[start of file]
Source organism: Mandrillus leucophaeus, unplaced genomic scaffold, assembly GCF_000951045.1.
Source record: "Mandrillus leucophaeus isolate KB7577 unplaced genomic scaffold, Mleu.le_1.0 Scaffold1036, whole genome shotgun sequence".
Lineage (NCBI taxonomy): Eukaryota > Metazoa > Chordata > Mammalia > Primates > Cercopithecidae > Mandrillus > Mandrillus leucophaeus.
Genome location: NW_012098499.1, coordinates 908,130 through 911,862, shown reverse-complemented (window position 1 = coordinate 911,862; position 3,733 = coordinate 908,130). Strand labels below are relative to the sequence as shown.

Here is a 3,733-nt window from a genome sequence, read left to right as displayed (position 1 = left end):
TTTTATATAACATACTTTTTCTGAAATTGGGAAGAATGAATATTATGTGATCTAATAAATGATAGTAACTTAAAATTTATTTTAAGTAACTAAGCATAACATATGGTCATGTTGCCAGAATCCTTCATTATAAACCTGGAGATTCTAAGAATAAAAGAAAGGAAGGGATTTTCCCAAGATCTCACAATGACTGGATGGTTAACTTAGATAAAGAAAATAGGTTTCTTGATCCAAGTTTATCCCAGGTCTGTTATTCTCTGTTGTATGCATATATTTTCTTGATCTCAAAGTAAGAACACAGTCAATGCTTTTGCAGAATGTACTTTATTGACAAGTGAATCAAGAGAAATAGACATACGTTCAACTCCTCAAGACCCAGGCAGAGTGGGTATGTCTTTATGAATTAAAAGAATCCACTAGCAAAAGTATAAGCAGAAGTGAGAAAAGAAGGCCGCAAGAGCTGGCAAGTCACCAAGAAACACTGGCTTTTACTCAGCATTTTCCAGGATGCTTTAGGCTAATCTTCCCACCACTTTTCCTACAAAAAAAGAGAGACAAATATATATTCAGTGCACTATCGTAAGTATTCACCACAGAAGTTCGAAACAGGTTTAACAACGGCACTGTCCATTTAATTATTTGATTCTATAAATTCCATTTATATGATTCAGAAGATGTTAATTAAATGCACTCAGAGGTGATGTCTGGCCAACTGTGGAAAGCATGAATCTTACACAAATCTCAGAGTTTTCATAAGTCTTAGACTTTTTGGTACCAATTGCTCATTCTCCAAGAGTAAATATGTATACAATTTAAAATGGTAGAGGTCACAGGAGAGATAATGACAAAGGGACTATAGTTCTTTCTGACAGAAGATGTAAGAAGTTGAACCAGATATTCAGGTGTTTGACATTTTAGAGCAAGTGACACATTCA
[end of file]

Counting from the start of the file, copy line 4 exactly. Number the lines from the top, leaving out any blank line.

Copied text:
Genome location: NW_012098499.1, coordinates 908,130 through 911,862, shown reverse-complemented (window position 1 = coordinate 911,862; position 3,733 = coordinate 908,130). Strand labels below are relative to the sequence as shown.